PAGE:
In this wide-ranging and well researched study of American authors and their relationship with the places they live and work in and which have influenced them, the author presents the reader with a fascinating and illuminating guide to literary sites in the US. Writers from Sinclair Lewis to Erica Jong, Walt Whitman to William Faulkner and many many more are included, making this an essential volume to carry around when travelling in the United States. A book to savour and refer to again and again.
This is quite an amazing book. The author takes famous, historic places and shows how they influenced the literature that came from the people in those places. It is sort of a travelogue endowed with great literature. It involved an enormous amount of research and the author’s massive knowledge of American Literature is amazing.
One aspect that was uncomfortable for me involved the great literature that grew out of the violent abuse of minorities by whites: Blacks, Latinos, Chinese, Japanese, Indigenous peoples. . . A sad commentary on the behavior of European whites and a tribute to the minorities who rose above it, documented it, and made art out of it.
Having recently spent a week exploring some of the literary landmarks of Alabama, Mississippi, and Louisiana, I was intrigued by Shelley Fisher Fishkin’s Writing America as soon as I heard about its scheduled publication. The book’s subtitle, Literary Landmarks from Walden Pond to Wounded Knee (A Reader’s Companion), led me to believe that it would serve as a good planning tool for more trips of a similar nature to the one I had just completed. As it turns out, I was right.
As Fishkin puts it in the introduction of Writing America, E.L. Doctorow once said that a novelist “endows places with meaning.” But Fishkin goes further than that when she says, “And if literature endows places with meaning, places can help us better understand how works of literature came to be what they are. Writing America examines intersections between public history and literary history”…And that makes it a perfect companion for those who enjoy extended road trips across America.
My own trip found me visiting cities and small towns that influenced, and were influenced by, such writers as William Faulkner, Harper Lee, Richard Wright, and Tennessee Williams – all of whom are among the most well-known authors this country has produced. Fishkin, however, does not limit herself to the better known of America’s writers. Instead, she gives equal attention to lesser-known writers produced by several minority populations living and thriving in America: African-Americans, Americans of Asian descent, Mexican-Americans, and Native Americans.
Each chapter of Writing America includes a study of several related authors, a few seldom-seen photos of authors and landmarks, excerpts from the work of the various authors being highlighted, a detailed list of historic places relating to the authors in one way or another, and two or three pages worth of references for “further reading.” There are chapters dedicated to Walt Whitman, Henry David Thoreau, Frederick Douglas, Herman Melville, Harriet Beecher Stowe, Paul Laurence Dunbar, and Sinclair Lewis. But there is also a chapter highlighting a number of Native American writers who were highly influenced by what they (or their ancestors) saw and experienced at Wounded Knee, and another on Asian American writers that focuses largely on the impact of the Japanese internment camps of World War II. There is also a full chapter dedicated to the impact that the Harlem neighborhood of New York had on multiple generations of African American writers, and a particularly eye-opening one on the wonderful Mexican-American writers produced along the border that Texas shares with Mexico.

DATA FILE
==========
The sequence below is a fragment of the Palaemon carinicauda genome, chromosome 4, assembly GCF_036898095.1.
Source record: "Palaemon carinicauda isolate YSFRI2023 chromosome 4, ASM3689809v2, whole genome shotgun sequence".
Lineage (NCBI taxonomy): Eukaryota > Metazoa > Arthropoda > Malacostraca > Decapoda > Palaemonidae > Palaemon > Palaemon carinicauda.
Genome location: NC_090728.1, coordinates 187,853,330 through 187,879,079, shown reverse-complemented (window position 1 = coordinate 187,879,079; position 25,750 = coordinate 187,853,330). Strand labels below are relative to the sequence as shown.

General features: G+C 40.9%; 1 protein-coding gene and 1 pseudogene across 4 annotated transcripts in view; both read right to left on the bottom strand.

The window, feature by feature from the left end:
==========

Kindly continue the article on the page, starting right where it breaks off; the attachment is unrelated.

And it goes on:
And finally, Writing America finishes with a chapter on how Hollywood, particularly in its heyday, both influenced and used the work of so many of America’s best known writers, writers such as William Faulkner, Raymond Chandler, Nathanial West, Ernest Hemingway, Dashiell Hammett, and Lillian Hellman. Fishkin’s book can certainly be enjoyed by the more sedentary among us, but it is sure to be particularly relished by those who enjoy getting out on the road to visit America’s hidden (and not so hidden) treasures. Writing America is a little treasure chest filled to the brim with literary treasures; it is a fine traveling companion for those with a little time to wander – and to wonder about America’s literary past.
This is a very ambitious book that tries to look at places that influenced different American authors while giving us a flavor of their writing. Fishkin brings out a wide variety of places and ethnic groups and different authors but I found the chapters somewhat jarring. Each chapter seems to jump from history to a description of the place to different authors from that place and then examples of their writing and then on to another author. It seemed like a hodgepodge of ideas thrown at me and left me often feeling quite confused. The whole theme is a good one, but the structure made it hard to enjoy.
What a wonderfully researched volume on American writers and their roots. She criss crosses the country and timelines. So many interesting unearthed facts about authors we thought we knew. Not a quick read but a worthwhile one.